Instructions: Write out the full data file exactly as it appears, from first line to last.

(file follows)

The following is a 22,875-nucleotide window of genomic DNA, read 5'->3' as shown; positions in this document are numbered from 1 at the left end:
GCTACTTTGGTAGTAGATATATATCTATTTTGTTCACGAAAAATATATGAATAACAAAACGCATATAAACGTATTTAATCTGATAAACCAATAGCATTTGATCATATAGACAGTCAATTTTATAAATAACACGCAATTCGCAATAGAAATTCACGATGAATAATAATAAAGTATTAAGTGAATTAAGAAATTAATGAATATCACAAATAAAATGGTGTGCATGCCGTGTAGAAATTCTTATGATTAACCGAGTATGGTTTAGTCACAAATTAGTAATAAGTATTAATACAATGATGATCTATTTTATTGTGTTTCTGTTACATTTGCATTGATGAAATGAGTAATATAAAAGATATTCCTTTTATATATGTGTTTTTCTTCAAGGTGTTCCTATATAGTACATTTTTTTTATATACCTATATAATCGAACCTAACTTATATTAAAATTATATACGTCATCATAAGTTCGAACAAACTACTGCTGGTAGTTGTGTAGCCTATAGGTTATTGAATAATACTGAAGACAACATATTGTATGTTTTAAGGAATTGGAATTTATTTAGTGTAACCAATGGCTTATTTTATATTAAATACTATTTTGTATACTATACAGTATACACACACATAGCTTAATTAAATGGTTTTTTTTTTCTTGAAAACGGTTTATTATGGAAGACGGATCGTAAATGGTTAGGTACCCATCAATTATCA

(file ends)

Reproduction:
The following is a 22,875-nucleotide window of genomic DNA, read 5'->3' as shown; positions in this document are numbered from 1 at the left end:
GCTACTTTGGTAGTAGATATATATCTATTTTGTTCACGAAAAATATATGAATAACAAAACGCATATAAACGTATTTAATCTGATAAACCAATAGCATTTGATCATATAGACAGTCAATTTTATAAATAACACGCAATTCGCAATAGAAATTCACGATGAATAATAATAAAGTATTAAGTGAATTAAGAAATTAATGAATATCACAAATAAAATGGTGTGCATGCCGTGTAGAAATTCTTATGATTAACCGAGTATGGTTTAGTCACAAATTAGTAATAAGTATTAATACAATGATGATCTATTTTATTGTGTTTCTGTTACATTTGCATTGATGAAATGAGTAATATAAAAGATATTCCTTTTATATATGTGTTTTTCTTCAAGGTGTTCCTATATAGTACATTTTTTTTATATACCTATATAATCGAACCTAACTTATATTAAAATTATATACGTCATCATAAGTTCGAACAAACTACTGCTGGTAGTTGTGTAGCCTATAGGTTATTGAATAATACTGAAGACAACATATTGTATGTTTTAAGGAATTGGAATTTATTTAGTGTAACCAATGGCTTATTTTATATTAAATACTATTTTGTATACTATACAGTATACACACACATAGCTTAATTAAATGGTTTTTTTTTTCTTGAAAACGGTTTATTATGGAAGACGGATCGTAAATGGTTAGGTACCCATCAATTATCA